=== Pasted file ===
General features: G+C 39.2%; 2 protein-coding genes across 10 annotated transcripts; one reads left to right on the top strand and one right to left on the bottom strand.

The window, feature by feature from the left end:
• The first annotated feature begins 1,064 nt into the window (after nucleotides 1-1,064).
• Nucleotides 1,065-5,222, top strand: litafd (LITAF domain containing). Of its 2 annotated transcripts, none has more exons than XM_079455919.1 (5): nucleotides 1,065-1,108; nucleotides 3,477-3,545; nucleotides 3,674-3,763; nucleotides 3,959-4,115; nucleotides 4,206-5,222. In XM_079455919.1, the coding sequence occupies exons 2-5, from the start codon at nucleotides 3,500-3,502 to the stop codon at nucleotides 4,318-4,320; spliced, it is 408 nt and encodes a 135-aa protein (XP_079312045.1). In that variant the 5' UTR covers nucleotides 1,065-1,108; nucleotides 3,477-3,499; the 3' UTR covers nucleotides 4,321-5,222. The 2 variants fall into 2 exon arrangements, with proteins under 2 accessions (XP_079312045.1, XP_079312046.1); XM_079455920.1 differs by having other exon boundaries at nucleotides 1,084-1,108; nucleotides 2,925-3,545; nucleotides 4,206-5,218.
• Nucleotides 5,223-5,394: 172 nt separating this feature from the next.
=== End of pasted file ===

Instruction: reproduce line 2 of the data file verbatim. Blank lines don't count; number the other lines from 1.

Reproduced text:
The window, feature by feature from the left end: